Jesus, Rucker, and You
Elizabeth Rodwell (email@example.com)
So it seems that everyone in our class hates Rudy Rucker's -Ware’ trilogy (and what's with sci-fi and the trilogy’ phenomena?), and while I'd agree that the work is poorly written, it's cultural significance is not to be overlooked. As far as English 111 goes, Rucker's books tie several of the course's main themes together; they address the idea of identity-construction, the reproducibility of man, techno-paranoia (in other words, that we are making things we can't control and that will inevitably turn against us), and the dystopia. Rucker's book also manages to be Burroughs does Gibson, a total beatnik vision.
I was just discussing with a girl on my dorm hall how I didn't feel there was much knew to say about this book, that it was "so genre it's maddening, utterly unoriginal." I recalled that Shareware was early '80s and had perhaps been novel once, but it hasn't aged well unlike some of its contemporaries (Sterling's Artificial Kid , Vinge's Psion, and Gibson's Neuromancer ). I'm not sure why that is, because the 'Wares have so much in common with enduring classics like Blade Runner, which was also '82.
So anyway, this girl on my hall -- I mean, in my unit -- So she asks me what cyberpunk is and I feel really good because I know and I think I can tell her. "Cyberpunk is bright colors moving at a very high speed." I fluttered my hands by my face to illustrate my point-- I think I was giving the impression that cyberpunk is like tripping on acid. Indeed, she looked at me funny and laughed. "Ok." I began again. "Cyberpunk, as I've come to know it, has a lot in common with sci. fi., though it's darker, more predictable, and noticeably more drug-filled." She nodded. "You know, sci. fi. is sort of an atheistic response to the modern existentialist dilemma. (ok, I didn't say it quite like that). There's a helluva a fantasy element about it, half these books have a big cult following. No attempt to blaspheme, but the machine is like Jesus." Hee hee, I was enjoying this one: "You know, salute the right man/machine, gain immortality. I think man's figured out, for the most part.. or at least begun to suspect that everlasting life just ain't in the cards-- (Oh how the hell do we know? we don't… leaving it up to chance is no fun. Let's make it if we can) or at least he's not satisfied with leaving it up to divine intervention. Technology is seductive…much of it hasn't crossed over from magic into science yet, and as we know, magic and religion differ only by certain definitions. Wo/man has always had his/her legends of immortality- sometimes the immortals were a specific ilk, as in mythology, sometimes, as per religious tradition and Rudy Rucker, immortality had to be earned." (Ed. Note-- Liz did not, in fact say all of this. She might not have said any of it at the time. She can't remember.)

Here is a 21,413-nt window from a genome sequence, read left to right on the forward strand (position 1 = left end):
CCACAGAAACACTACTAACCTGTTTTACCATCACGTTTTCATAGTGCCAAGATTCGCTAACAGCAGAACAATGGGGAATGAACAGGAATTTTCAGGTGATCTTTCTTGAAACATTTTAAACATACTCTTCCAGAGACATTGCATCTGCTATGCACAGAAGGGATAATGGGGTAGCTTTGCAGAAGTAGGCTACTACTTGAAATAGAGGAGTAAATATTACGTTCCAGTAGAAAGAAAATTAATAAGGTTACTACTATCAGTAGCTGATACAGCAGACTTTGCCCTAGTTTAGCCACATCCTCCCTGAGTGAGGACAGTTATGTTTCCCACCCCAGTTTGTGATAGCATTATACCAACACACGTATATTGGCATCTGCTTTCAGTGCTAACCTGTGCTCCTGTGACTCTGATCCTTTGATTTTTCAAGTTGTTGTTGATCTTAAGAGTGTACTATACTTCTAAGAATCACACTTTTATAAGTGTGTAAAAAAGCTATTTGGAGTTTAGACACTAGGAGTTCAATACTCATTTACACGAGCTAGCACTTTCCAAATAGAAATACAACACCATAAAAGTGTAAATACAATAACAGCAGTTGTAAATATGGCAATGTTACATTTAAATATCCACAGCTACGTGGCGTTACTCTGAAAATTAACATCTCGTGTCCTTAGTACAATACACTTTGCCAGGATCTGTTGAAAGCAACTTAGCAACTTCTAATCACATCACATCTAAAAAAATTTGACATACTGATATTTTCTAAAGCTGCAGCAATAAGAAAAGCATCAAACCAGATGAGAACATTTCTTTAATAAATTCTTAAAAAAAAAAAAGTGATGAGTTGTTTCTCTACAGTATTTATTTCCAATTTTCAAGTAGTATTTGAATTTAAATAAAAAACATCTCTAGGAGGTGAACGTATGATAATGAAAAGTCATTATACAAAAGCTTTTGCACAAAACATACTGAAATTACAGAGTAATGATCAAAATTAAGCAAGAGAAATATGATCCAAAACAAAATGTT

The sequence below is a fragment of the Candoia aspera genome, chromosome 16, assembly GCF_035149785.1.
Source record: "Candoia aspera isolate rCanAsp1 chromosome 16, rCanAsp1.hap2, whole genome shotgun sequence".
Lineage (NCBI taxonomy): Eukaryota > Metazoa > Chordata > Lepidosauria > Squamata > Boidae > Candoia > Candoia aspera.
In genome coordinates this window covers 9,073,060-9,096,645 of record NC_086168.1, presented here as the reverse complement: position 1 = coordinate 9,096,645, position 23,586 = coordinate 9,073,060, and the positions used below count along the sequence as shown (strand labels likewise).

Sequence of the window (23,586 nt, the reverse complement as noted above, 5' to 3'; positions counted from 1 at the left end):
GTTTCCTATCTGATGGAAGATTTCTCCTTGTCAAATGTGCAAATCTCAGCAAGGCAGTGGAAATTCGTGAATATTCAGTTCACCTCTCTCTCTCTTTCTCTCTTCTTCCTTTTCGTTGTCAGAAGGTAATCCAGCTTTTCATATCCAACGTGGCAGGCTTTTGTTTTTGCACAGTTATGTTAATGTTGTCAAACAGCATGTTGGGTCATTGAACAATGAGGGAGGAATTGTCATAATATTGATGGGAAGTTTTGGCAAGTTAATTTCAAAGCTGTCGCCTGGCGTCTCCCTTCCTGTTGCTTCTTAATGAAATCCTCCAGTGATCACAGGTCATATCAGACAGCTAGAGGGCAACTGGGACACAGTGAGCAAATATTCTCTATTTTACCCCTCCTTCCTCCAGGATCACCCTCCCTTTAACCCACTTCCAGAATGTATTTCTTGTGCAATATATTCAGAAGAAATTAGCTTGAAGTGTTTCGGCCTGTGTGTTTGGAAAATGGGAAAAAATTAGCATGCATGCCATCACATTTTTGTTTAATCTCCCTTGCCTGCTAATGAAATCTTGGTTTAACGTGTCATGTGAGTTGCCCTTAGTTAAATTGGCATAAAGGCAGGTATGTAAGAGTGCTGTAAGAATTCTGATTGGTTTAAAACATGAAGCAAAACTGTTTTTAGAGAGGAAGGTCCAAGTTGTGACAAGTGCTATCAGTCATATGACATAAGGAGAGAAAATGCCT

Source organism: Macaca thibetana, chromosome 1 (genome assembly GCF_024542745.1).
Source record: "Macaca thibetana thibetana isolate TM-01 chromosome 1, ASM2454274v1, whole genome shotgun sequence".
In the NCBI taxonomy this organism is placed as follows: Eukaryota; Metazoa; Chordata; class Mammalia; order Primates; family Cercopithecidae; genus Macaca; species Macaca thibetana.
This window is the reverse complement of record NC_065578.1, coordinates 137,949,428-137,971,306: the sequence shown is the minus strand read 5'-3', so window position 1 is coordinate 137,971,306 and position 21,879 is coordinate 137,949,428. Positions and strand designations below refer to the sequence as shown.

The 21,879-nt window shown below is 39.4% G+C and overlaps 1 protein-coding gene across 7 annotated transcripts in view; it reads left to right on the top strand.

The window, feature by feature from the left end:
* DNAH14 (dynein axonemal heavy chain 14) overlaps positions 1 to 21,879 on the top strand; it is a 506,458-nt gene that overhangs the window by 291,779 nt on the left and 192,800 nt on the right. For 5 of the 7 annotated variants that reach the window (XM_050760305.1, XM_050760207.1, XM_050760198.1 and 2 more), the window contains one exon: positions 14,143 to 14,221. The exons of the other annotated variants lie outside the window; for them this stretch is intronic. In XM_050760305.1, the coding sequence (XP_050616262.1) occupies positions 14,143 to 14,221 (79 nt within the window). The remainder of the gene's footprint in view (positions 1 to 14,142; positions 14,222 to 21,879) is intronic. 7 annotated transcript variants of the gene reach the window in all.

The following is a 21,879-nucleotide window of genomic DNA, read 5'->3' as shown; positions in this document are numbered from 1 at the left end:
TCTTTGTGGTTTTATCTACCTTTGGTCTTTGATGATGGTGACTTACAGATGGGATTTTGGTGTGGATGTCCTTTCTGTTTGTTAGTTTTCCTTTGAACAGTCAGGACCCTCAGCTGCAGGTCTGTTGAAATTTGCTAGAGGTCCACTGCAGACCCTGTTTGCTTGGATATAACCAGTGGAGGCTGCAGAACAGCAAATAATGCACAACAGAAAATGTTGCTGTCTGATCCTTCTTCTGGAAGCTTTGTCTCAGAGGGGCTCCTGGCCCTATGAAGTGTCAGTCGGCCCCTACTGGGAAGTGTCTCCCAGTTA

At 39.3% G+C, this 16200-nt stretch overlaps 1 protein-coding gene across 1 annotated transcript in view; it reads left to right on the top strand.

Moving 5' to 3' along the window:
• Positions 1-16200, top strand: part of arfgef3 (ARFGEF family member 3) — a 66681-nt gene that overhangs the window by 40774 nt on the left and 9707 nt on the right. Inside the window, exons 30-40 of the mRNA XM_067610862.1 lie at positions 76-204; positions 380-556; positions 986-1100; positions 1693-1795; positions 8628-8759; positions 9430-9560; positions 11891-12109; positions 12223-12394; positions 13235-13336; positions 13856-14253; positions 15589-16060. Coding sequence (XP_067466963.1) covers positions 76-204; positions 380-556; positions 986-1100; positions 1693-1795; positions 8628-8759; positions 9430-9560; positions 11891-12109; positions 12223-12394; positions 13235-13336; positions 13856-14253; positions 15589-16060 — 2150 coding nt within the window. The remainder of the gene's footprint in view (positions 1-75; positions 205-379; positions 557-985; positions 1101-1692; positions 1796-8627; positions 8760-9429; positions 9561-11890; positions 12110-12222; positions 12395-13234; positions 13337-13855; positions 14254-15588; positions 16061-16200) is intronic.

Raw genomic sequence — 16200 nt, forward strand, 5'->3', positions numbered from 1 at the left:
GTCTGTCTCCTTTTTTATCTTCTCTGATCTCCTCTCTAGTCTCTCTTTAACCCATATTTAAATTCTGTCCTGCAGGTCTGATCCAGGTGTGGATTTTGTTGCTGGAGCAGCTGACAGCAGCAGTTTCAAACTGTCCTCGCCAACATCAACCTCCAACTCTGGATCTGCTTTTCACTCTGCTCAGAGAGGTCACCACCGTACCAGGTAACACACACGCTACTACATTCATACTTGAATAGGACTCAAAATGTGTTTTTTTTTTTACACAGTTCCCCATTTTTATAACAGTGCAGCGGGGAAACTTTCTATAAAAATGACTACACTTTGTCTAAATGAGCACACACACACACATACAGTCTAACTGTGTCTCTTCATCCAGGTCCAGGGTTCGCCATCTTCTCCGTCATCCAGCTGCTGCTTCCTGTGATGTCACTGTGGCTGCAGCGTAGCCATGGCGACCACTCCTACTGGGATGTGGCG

"So this one book I am reading, Software’ is like the Bible." I announced this to my neighbor, who’d wandered by and heard me laughing. "Right on, dude.." He nodded. "Are you writing that for Landow's class? (This conversation really occurred). "Yeah." "So are you going to reference it like Biblical verses?" Not a bad idea. It's a funny book, from my point of view very similar to the Bible. Will man discard what is natural about him for immortality's sake? (In one case, instincts and drives, in the other his organic body.)
Jacob George responds fairly typically to the immortality idea -- his essay fairly represents my stance on the whole matter too. It's easy to ignore what's disturbing about Rucker's vision for the overall concept-- "Big deal! He was immortal!" Rucker has Cobb overlook the flaws in his not quite true-to-life robot body module for the benefits it brings (124). Rucker also pushes the viewpoint that there isn't much of a difference between natural body and constructed one (That whole spiel about Misty-girl) (66). It doesn't so much matter where Cobb's brain really is, so long as his consciousness lives forever. Ah, modern fairy-tale. I remember telling the girl from my unit that cyberpunk defamaliarized the concept of ‘natural’, while similarly constructing man as a hero, machine as evil-- and man still in control to an extent. She thought of Terminator 2. Yeah, sort of.. I always wanted to be the T-1000.
So cyberpunk is a kind of religious cult. At any rate, it makes us feel powerful, or at least potentially powerful in an uncertain world.
[To other discussions of Rudy Rucker's -- Ware trilogy (Software, Wetware, and Freeware) by members of English 111, Cyberspace and Critical Theory, Spring 1998.]